Most of us who know the Lord want our conversations to honor Him. We want our communication habits to promote love and unity in the Body of Christ. But too often we use our built-in weapons system to accomplish the very opposite effect. Then we wonder why there is so much conflict among God’s people. A study of Scripture may help us find the antidote for the poison of gossip.
The Cause for Gossip: While the word is not prominent in Scripture, the idea of gossip is sprinkled throughout the Bible. It mentions talebearers, people who whisper derogatory information about others. It mentions backbiters, people who talk about faults of others behind their backs. It mentions slanderers, people who speak against others, often with a desire to do them harm. It talks about speaking evil of people or maligning them. We can sum it all up with one word, gossip. It is an ugly word. You can even hear it hissing at you when you say it. It is so ugly, hardly anyone will ever admit to doing it. They have valid concerns. They want to share a matter for prayer. But they never gossip!
We studied a critical spirit, that is, preoccupation with faults of others. Gossip is talking about those faults to people who cannot do anything about them, people who are neither a part of the problem nor a part of the solution. And talking about them to others is gossip, whether it is rumor or fact, true or false. God says, “Do not speak against one another, brethren” (James 4:11). That injunction does not say anything about whether it is true or false. It is evidently unacceptable to speak against other believers even if the story is true.It is even wrong to do it in the form of a prayer request: “Pray for John. He’s been seeing another woman.” Or in speaking to the Lord publicly, we say, “Lord, deal with John. You know he’s running around on his wife.” It is wrong to spread accounts of the sins of other people, to put them in a bad light, to say things that will cause other people to dislike them, disrespect them or distrust them. Gossip is listed alongside the vilest sins imaginable. Listen to Paul’s lineup of gross sinners:
“Being filled with all unrighteousness, wickedness, greed, malice; full of envy, murder, strife, deceit, malice; they are gossips, slanderers, haters of God, insolent, arrogant, boastful, inventors of evil, disobedient to parents, without understanding, untrustworthy, unloving, unmerciful” (Romans 1:29,30). Yet gossip seems to be another one of the Christian’s favorite pastimes. Why?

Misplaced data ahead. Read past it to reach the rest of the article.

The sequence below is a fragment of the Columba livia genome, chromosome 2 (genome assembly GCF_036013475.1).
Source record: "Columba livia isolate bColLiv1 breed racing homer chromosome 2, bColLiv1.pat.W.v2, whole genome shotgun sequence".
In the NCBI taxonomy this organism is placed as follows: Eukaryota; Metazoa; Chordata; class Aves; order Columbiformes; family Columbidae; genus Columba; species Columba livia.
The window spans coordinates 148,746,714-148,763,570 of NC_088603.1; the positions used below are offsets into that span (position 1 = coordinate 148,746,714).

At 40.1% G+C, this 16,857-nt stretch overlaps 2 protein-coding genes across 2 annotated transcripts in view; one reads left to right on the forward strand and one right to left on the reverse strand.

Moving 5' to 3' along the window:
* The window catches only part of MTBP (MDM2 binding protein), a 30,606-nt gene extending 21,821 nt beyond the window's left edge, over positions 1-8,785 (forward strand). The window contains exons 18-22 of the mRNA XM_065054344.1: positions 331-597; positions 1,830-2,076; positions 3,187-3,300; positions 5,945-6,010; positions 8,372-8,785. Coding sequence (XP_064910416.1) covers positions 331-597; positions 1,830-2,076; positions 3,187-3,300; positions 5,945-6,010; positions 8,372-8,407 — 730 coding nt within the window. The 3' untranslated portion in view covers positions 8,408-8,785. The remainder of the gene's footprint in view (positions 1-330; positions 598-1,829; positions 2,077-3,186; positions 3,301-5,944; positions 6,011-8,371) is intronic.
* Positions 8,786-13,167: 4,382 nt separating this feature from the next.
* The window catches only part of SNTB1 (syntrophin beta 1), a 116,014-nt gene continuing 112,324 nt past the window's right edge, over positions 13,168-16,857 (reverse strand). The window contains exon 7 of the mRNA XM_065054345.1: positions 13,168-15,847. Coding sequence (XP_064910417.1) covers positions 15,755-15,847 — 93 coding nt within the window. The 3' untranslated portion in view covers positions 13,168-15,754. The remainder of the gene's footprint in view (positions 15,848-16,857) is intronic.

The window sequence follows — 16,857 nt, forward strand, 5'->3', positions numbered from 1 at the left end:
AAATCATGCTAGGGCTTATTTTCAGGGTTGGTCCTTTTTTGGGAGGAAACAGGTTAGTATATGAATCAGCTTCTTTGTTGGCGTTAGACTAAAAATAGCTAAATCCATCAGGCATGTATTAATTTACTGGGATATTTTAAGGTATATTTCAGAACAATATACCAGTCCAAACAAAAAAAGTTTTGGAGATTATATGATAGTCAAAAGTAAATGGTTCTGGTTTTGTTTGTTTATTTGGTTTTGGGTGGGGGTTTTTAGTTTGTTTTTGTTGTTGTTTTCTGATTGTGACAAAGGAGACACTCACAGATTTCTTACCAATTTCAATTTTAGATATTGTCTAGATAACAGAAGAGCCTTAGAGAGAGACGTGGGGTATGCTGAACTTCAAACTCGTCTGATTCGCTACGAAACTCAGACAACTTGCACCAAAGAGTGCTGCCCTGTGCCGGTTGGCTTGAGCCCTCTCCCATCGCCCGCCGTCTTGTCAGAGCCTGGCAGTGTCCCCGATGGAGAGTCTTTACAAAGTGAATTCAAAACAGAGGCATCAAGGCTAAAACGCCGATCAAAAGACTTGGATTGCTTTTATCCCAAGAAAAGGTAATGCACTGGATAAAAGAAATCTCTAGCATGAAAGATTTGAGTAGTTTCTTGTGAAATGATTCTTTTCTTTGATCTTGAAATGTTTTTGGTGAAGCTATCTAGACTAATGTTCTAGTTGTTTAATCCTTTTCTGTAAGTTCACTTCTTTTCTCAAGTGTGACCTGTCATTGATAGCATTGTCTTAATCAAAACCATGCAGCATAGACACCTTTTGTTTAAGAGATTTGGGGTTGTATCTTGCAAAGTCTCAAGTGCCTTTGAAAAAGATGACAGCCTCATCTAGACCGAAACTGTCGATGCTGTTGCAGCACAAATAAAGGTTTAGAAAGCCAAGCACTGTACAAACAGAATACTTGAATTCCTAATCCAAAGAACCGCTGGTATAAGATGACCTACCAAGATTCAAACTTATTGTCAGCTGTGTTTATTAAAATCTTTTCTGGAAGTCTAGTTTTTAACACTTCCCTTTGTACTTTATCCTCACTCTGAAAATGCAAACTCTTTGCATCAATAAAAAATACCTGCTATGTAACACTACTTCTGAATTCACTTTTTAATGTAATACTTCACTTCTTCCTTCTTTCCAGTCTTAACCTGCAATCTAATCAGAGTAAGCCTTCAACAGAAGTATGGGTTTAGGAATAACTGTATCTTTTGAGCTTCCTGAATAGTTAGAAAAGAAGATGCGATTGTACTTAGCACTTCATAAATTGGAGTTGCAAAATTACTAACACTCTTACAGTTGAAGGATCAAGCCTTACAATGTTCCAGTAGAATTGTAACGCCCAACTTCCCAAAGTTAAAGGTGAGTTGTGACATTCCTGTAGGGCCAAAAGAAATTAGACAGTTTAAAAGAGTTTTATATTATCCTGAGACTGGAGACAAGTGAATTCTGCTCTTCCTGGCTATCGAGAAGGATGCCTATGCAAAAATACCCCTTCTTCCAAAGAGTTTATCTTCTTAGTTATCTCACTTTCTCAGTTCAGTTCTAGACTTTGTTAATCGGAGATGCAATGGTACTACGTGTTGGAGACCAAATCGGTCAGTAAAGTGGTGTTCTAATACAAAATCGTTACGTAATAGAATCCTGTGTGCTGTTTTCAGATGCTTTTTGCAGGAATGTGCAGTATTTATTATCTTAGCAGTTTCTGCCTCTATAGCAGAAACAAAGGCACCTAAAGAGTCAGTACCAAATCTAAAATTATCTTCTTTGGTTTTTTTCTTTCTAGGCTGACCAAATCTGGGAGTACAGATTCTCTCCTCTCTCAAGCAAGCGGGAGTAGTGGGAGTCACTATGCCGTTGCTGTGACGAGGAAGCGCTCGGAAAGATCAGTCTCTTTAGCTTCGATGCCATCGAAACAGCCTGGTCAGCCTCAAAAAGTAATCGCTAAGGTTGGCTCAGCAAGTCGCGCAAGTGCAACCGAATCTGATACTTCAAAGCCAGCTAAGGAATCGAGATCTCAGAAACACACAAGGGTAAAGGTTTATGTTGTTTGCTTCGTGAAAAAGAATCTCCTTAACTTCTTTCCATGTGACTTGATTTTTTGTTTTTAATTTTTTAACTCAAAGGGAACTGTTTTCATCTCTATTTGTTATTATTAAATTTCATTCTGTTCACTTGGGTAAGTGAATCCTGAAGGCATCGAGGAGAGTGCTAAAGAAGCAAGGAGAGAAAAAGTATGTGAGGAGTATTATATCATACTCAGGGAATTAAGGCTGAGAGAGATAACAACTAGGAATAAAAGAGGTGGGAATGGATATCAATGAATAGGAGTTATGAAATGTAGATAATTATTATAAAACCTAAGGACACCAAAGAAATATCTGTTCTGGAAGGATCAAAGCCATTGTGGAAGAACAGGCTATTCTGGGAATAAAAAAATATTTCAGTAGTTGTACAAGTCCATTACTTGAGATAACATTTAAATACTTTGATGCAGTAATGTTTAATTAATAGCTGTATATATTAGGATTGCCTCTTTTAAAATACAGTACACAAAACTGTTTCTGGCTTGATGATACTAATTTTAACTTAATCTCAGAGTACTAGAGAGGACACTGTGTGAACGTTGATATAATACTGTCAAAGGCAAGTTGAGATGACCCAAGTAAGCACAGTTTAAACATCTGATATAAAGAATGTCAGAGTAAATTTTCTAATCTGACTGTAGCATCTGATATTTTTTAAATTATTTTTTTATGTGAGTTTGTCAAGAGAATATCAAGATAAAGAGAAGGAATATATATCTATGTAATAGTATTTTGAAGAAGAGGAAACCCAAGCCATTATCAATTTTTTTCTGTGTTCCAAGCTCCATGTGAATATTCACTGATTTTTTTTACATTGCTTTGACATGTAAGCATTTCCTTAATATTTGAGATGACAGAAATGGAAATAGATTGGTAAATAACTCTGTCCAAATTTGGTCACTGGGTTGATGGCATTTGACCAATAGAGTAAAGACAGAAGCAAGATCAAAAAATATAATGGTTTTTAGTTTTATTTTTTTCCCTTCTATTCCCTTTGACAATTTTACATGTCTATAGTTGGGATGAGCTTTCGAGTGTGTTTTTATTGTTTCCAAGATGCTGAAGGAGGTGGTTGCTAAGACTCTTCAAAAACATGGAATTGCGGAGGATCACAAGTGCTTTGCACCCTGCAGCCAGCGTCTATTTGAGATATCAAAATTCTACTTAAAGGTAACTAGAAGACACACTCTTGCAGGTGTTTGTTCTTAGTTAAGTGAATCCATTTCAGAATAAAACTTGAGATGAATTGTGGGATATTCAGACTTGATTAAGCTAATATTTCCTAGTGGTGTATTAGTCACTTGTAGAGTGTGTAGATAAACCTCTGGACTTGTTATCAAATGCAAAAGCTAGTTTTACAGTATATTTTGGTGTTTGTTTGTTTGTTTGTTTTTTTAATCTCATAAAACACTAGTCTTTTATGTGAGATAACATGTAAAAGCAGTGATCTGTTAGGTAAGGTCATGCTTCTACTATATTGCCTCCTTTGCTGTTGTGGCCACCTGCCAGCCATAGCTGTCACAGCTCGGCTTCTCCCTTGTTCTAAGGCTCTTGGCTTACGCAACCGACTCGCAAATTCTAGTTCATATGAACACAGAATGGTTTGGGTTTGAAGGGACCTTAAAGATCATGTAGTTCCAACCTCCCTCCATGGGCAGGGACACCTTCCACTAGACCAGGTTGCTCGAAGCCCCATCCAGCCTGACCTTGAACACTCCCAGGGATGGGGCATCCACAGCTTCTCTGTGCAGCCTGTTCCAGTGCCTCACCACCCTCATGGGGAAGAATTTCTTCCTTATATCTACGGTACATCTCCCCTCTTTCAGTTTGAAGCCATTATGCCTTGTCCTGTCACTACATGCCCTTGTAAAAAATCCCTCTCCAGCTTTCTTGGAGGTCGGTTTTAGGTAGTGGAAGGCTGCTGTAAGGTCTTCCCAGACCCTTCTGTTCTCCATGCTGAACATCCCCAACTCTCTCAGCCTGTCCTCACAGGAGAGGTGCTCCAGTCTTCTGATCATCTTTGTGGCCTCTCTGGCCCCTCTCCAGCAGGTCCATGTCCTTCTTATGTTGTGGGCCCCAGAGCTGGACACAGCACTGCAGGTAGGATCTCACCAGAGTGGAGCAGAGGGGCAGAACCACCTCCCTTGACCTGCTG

The Cure for Gossip: Ask the Lord to help you guard your tongue. The psalmist did. “Let the words of my mouth and the meditation of my heart be acceptable in Thy sight, O LORD, my rock and my Redeemer” (Psalm 19:14). “Set a guard, O LORD, over my mouth; Keep watch over the door of my lips” (Psalm 141:3). God loves to help people who humbly admit their need and ask Him for help. Will you try it? He will help you conquer the gossip habit.
A Matter of Life and Death Part 2 Culled from Bible.Org
Most of us want others to think well of us. If we were honest, we would admit that a good bit of our thought-life is occupied with our acceptance level: “Do they know who I am? Do they like me? Do they respect me? Do they think I know what I’m talking about? Do they think I’m attractive? Do they like what I’m wearing? Do they want to be with me?” The lower our self-esteem is, the more we worry about things like that, but all of us give some thought to them.
And that is why we gossip. We want to make ourselves look better and gain greater acceptance. If we have confidential information others do not have, it makes us appear important, knowledgeable and superior. People will listen to us. If we fear somebody else excels us in some way, cutting them down helps us excuse our failure to achieve what they have achieved. If we are jealous of the attention or acclaim they get, pointing out their faults makes us look a little better by comparison. If somebody has injured us, putting them in a bad light seems to us to be a fair way of retaliating, balancing the scales and restoring some of our self-esteem. It can also be an effective way of winning people to our side in the conflict. We seem to think that having more people on our side gives us greater worth. It would help us more though, if we realized that God loves us as we are, that He has accepted us in Christ and considers us a valuable part of His team with a significant role to fill. We don’t need to put others in bad light to establish our own importance. There are other reasons we gossip. For one thing, we may have had a poor example. We grew up hearing our parents gossip and so were led to believe it was an acceptable part of life. Another possibility is that we have not developed our minds to the extent that we have anything else to talk about but people. Somebody has suggested that folks with great minds talk about ideas, folks with average minds talk about events, and folks with small minds talk about other people. It would help to develop our minds.